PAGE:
Residents of Georgia and those who visit the Peach State may want to read up on its alcohol-related laws before heading out for a drink or making a liquor store run.
Just like the other 49 states, Georgia has some very specific laws governing the sale and purchase of beer, wine and spirits in bars, restaurants and liquor stores.
If you have been arrested for drinking and driving in Georgia, you will want to know what penalties are assigned to those charged with DUI in Georgia, and you will also want to know some of the unique aspects of DUI law for Atlanta residents and those arrested for DUI while visiting.
Sale and Purchase of Alcohol in Georgia
As you probably know, “dry” counties are those that do not permit alcohol sales at all or on certain days and times. Georgia has several dry counties that prohibit the sale and purchase of alcohol in any form on Sundays.
But most counties in Georgia do permit the sale of beer and wine in grocery and liquor stores at any time except between midnight Saturday and 12:30 p.m. Sunday, or between 11:30 p.m. Sunday night and 12:01 a.m. on Monday.
In most counties in Georgia, hard liquor may be sold from 12:30 p.m. and 11:30 p.m. on Sunday and from 8:00 a.m. and 11:45 p.m. Monday through Saturday.
The sale of alcohol on Sundays was not allowed in Georgia until 2011. In a statewide election, each county voted whether to end the Sunday ban; 105 of the 159 counties chose to repeal the law.
Bars must close their doors at 2:00 a.m. in the state of Georgia. There is one unique alcohol sales law in Georgia, and that is when any of the following days fall on a Sunday, alcoholic beverages may be served until 2:30 a.m.:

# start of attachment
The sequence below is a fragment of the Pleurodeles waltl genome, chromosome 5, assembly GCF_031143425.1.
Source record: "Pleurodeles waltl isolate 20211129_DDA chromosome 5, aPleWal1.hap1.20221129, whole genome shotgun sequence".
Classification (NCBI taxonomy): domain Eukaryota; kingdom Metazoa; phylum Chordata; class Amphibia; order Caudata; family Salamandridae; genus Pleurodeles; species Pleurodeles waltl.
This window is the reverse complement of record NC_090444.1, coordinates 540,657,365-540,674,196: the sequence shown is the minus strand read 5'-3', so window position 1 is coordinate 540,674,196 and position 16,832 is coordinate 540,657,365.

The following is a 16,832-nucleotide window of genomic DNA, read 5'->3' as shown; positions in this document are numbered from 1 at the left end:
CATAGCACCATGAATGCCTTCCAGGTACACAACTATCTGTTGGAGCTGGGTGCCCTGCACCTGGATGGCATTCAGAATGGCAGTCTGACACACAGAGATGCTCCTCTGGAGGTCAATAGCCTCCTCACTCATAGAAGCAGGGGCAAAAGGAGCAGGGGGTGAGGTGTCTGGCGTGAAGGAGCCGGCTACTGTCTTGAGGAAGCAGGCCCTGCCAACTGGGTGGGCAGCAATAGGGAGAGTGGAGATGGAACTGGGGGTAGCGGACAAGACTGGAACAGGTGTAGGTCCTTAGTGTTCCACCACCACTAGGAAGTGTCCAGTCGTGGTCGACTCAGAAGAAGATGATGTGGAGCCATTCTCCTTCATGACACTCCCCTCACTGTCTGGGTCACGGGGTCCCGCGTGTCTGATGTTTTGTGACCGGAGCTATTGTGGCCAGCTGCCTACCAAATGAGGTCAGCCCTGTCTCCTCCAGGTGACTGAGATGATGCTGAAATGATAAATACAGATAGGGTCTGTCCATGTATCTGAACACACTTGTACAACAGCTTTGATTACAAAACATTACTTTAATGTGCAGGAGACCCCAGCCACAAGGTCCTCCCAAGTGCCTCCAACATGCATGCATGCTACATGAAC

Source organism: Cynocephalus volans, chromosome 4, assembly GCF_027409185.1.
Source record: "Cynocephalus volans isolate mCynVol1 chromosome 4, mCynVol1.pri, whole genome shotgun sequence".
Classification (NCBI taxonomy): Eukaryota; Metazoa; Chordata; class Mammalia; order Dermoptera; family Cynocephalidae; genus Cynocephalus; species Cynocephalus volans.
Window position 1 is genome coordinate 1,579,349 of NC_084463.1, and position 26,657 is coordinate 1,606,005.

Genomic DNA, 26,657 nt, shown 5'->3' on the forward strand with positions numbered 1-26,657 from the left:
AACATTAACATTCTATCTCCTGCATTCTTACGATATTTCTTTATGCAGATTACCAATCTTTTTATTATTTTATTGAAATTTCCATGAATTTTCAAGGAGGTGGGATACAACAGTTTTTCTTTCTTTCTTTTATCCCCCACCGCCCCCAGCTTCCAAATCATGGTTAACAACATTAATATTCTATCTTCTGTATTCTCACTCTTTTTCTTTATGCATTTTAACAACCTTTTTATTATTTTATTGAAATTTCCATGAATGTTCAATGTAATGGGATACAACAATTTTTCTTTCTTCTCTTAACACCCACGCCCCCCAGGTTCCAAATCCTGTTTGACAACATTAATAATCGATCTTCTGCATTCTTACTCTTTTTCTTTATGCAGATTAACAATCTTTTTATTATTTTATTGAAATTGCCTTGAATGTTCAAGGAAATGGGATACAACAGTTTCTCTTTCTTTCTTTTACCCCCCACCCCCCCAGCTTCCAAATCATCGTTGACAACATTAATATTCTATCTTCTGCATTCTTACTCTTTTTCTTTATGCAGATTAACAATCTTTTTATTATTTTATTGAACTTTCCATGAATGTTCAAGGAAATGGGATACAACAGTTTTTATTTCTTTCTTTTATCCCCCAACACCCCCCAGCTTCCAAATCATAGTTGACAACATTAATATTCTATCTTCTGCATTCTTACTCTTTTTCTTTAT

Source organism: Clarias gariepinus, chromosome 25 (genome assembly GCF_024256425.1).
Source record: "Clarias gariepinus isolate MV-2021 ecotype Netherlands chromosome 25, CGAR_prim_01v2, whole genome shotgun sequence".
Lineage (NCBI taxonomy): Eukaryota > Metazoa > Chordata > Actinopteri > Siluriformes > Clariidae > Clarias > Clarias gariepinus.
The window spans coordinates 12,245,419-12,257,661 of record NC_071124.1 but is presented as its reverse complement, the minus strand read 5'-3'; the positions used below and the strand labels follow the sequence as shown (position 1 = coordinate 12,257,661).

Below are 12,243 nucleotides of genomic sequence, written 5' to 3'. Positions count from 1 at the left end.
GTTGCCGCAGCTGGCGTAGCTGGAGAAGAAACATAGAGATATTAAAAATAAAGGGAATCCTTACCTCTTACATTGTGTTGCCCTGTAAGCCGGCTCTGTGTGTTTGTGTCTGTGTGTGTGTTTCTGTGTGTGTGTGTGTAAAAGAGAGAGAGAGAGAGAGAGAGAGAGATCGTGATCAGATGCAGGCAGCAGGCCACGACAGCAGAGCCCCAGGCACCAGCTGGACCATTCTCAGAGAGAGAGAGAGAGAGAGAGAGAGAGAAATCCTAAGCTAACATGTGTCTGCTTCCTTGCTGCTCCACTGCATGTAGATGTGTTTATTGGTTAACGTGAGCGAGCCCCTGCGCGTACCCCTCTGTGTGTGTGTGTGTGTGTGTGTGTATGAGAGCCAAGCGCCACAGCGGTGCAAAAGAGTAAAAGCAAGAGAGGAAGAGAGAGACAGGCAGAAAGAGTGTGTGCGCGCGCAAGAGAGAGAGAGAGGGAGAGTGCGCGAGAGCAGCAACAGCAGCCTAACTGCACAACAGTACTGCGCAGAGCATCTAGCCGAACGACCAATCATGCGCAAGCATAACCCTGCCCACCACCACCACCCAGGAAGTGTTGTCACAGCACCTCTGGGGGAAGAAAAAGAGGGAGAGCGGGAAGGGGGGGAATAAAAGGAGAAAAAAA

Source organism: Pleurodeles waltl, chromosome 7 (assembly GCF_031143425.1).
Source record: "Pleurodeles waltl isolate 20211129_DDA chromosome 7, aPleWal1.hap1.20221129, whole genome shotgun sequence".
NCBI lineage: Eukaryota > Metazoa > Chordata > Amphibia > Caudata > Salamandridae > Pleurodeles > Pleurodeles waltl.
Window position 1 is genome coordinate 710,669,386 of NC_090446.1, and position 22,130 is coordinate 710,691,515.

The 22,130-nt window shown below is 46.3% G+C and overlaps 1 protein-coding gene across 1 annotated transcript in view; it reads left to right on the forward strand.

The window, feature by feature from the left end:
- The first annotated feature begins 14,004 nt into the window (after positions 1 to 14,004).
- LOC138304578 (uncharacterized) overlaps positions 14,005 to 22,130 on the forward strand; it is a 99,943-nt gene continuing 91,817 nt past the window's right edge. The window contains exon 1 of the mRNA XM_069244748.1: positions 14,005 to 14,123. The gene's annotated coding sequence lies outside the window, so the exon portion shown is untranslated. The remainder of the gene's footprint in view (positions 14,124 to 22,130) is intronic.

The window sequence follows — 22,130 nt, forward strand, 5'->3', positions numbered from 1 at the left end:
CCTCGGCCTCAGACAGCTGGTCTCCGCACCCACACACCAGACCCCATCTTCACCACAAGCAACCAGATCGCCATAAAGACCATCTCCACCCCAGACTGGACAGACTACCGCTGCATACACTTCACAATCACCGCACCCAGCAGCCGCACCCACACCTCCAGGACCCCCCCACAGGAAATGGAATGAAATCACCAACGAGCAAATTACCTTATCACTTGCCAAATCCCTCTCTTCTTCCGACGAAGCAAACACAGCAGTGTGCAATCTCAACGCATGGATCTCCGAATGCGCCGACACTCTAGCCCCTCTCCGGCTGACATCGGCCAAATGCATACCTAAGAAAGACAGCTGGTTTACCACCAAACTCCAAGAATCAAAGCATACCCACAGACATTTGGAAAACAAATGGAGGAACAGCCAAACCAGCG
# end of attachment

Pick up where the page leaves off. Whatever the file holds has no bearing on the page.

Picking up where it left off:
- New Year’s Eve
- March 16
- The Sunday before Memorial Day
- July 3
- July 4
- The Sunday before Labor Day
DUI in Georgia
Another unique aspect of Georgia law is that if you are arrested for a DUI in Atlanta, you must appear in court the very next day (if arrested on Friday evening through Sunday, you will appear Monday).
Here is some helpful information about DUI law in Georgia and specifically, Atlanta, Georgia:
In July 2017, a judge in Atlanta instituted a case management plan for all Atlanta-area DUI arrests. If your DUI case is pending in Atlanta Municipal Court, you must appear at arraignment (usually scheduled within 24 – 48 hours after arrest), and after your initial court appearance, you are excused from appearing in Atlanta Municipal Court for your DUI case until a final resolution date if you are represented by a criminal defense attorney. The judge who instituted this plan is Judge Herman Sloan, and at the time of this writing, Judge Sloan handled all Atlanta DUI cases.
The penalties for DUI in Georgia are severe and get more severe with each offense. Because of the plan put in place by Judge Sloan, it’s imperative to hire a Georgia criminal defense attorney as soon as you possibly can following your arrest.